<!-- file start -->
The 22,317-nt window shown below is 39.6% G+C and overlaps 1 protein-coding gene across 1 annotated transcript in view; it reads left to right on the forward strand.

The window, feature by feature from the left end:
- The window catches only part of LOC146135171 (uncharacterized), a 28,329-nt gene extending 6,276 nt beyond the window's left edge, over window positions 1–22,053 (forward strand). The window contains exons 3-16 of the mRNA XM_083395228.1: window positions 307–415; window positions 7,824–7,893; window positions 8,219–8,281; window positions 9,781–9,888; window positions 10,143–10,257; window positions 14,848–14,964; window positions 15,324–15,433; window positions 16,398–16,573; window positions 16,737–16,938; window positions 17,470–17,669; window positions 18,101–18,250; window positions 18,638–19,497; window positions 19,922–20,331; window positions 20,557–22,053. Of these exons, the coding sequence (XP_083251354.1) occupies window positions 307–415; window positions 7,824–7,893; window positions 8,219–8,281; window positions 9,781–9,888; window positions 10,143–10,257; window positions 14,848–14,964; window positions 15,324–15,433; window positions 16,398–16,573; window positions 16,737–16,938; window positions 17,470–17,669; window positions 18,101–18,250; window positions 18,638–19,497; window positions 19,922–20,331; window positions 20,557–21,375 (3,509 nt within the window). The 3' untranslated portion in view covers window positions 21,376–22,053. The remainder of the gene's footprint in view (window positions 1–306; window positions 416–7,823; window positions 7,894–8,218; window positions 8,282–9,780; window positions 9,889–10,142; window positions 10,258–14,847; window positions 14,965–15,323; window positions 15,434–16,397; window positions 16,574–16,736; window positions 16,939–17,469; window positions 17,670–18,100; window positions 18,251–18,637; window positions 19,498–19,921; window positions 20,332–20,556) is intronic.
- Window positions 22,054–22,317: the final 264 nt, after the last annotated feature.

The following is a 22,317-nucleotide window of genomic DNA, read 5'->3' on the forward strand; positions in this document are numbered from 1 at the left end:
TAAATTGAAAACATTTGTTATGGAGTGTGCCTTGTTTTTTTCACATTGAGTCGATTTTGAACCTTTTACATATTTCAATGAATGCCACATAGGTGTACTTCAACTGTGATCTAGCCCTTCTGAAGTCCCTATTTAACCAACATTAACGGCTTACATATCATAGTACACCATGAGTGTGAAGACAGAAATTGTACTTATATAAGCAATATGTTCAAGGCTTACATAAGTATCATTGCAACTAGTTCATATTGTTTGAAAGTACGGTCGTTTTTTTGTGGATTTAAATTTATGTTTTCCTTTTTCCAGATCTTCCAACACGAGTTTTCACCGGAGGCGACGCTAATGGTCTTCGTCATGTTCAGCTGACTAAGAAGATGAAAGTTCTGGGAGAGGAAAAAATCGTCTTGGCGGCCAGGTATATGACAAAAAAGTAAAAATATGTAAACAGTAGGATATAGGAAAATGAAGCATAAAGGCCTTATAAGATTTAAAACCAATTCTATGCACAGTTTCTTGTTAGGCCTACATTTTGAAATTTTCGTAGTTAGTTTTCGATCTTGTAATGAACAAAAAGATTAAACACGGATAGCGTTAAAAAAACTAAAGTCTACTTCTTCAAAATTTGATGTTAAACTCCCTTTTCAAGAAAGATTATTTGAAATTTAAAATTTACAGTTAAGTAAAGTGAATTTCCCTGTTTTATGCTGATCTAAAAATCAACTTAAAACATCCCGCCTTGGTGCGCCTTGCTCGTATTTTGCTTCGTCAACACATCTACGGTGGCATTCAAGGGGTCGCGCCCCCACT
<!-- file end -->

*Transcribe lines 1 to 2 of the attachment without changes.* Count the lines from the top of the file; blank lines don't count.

The 22,317-nt window shown below is 39.6% G+C and overlaps 1 protein-coding gene across 1 annotated transcript in view; it reads left to right on the forward strand.

The window, feature by feature from the left end: